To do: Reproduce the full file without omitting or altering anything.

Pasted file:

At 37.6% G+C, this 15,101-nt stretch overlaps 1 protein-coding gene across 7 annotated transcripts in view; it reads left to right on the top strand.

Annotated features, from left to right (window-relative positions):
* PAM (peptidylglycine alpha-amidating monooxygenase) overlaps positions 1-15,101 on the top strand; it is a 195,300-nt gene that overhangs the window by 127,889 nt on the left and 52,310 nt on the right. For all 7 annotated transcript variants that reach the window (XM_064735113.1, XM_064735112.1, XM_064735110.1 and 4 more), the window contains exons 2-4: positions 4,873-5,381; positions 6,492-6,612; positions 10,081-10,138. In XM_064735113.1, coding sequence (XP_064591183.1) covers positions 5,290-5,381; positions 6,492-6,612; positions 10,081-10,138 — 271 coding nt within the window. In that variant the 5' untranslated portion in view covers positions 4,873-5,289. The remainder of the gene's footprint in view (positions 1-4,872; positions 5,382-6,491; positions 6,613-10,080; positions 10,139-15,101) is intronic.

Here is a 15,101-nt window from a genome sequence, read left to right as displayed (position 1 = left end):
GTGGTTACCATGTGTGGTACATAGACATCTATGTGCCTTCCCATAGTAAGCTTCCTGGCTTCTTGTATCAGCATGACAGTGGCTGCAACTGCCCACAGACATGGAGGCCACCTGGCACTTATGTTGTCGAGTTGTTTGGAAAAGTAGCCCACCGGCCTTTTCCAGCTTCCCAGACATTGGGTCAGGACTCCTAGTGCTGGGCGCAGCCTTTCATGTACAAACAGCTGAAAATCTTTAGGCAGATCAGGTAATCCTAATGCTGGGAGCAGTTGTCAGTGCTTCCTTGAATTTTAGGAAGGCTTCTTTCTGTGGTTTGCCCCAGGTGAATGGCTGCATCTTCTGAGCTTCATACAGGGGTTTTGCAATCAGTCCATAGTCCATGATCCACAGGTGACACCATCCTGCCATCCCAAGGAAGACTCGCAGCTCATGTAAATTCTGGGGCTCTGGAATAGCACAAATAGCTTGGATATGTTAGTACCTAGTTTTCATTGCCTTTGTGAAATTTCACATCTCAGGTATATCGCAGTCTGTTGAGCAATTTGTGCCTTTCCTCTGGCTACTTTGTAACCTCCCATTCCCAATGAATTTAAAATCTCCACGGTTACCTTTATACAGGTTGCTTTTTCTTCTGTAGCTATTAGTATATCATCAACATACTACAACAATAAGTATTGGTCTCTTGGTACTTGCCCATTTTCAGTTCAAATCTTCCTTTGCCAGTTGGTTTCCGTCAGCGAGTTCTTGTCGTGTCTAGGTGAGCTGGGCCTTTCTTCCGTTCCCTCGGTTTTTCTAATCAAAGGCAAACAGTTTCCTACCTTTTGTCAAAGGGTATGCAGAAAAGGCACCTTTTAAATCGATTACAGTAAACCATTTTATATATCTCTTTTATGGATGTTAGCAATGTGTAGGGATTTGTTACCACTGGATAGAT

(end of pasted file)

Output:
At 37.6% G+C, this 15,101-nt stretch overlaps 1 protein-coding gene across 7 annotated transcripts in view; it reads left to right on the top strand.

Annotated features, from left to right (window-relative positions):
* PAM (peptidylglycine alpha-amidating monooxygenase) overlaps positions 1-15,101 on the top strand; it is a 195,300-nt gene that overhangs the window by 127,889 nt on the left and 52,310 nt on the right. For all 7 annotated transcript variants that reach the window (XM_064735113.1, XM_064735112.1, XM_064735110.1 and 4 more), the window contains exons 2-4: positions 4,873-5,381; positions 6,492-6,612; positions 10,081-10,138. In XM_064735113.1, coding sequence (XP_064591183.1) covers positions 5,290-5,381; positions 6,492-6,612; positions 10,081-10,138 — 271 coding nt within the window. In that variant the 5' untranslated portion in view covers positions 4,873-5,289. The remainder of the gene's footprint in view (positions 1-4,872; positions 5,382-6,491; positions 6,613-10,080; positions 10,139-15,101) is intronic.

Here is a 15,101-nt window from a genome sequence, read left to right as displayed (position 1 = left end):
GTGGTTACCATGTGTGGTACATAGACATCTATGTGCCTTCCCATAGTAAGCTTCCTGGCTTCTTGTATCAGCATGACAGTGGCTGCAACTGCCCACAGACATGGAGGCCACCTGGCACTTATGTTGTCGAGTTGTTTGGAAAAGTAGCCCACCGGCCTTTTCCAGCTTCCCAGACATTGGGTCAGGACTCCTAGTGCTGGGCGCAGCCTTTCATGTACAAACAGCTGAAAATCTTTAGGCAGATCAGGTAATCCTAATGCTGGGAGCAGTTGTCAGTGCTTCCTTGAATTTTAGGAAGGCTTCTTTCTGTGGTTTGCCCCAGGTGAATGGCTGCATCTTCTGAGCTTCATACAGGGGTTTTGCAATCAGTCCATAGTCCATGATCCACAGGTGACACCATCCTGCCATCCCAAGGAAGACTCGCAGCTCATGTAAATTCTGGGGCTCTGGAATAGCACAAATAGCTTGGATATGTTAGTACCTAGTTTTCATTGCCTTTGTGAAATTTCACATCTCAGGTATATCGCAGTCTGTTGAGCAATTTGTGCCTTTCCTCTGGCTACTTTGTAACCTCCCATTCCCAATGAATTTAAAATCTCCACGGTTACCTTTATACAGGTTGCTTTTTCTTCTGTAGCTATTAGTATATCATCAACATACTACAACAATAAGTATTGGTCTCTTGGTACTTGCCCATTTTCAGTTCAAATCTTCCTTTGCCAGTTGGTTTCCGTCAGCGAGTTCTTGTCGTGTCTAGGTGAGCTGGGCCTTTCTTCCGTTCCCTCGGTTTTTCTAATCAAAGGCAAACAGTTTCCTACCTTTTGTCAAAGGGTATGCAGAAAAGGCACCTTTTAAATCGATTACAGTAAACCATTTTATATATCTCTTTTATGGATGTTAGCAATGTGTAGGGATTTGTTACCACTGGATAGAT